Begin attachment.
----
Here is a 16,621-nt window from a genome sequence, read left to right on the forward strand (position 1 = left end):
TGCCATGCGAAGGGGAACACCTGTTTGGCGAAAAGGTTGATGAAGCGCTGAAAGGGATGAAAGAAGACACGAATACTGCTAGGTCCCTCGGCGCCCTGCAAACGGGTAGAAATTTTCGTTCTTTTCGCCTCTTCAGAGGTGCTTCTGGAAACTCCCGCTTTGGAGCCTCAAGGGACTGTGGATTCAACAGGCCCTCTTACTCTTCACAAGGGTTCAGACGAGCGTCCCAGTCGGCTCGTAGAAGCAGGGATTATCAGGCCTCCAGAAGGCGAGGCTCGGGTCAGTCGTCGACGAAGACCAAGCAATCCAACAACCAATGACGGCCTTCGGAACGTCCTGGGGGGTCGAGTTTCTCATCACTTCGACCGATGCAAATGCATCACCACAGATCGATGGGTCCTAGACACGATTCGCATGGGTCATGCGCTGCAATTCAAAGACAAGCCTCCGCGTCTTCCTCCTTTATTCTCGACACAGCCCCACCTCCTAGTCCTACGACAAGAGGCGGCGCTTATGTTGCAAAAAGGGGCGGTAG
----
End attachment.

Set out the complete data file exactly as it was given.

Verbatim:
Here is a 16,621-nt window from a genome sequence, read left to right on the forward strand (position 1 = left end):
TGCCATGCGAAGGGGAACACCTGTTTGGCGAAAAGGTTGATGAAGCGCTGAAAGGGATGAAAGAAGACACGAATACTGCTAGGTCCCTCGGCGCCCTGCAAACGGGTAGAAATTTTCGTTCTTTTCGCCTCTTCAGAGGTGCTTCTGGAAACTCCCGCTTTGGAGCCTCAAGGGACTGTGGATTCAACAGGCCCTCTTACTCTTCACAAGGGTTCAGACGAGCGTCCCAGTCGGCTCGTAGAAGCAGGGATTATCAGGCCTCCAGAAGGCGAGGCTCGGGTCAGTCGTCGACGAAGACCAAGCAATCCAACAACCAATGACGGCCTTCGGAACGTCCTGGGGGGTCGAGTTTCTCATCACTTCGACCGATGCAAATGCATCACCACAGATCGATGGGTCCTAGACACGATTCGCATGGGTCATGCGCTGCAATTCAAAGACAAGCCTCCGCGTCTTCCTCCTTTATTCTCGACACAGCCCCACCTCCTAGTCCTACGACAAGAGGCGGCGCTTATGTTGCAAAAAGGGGCGGTAG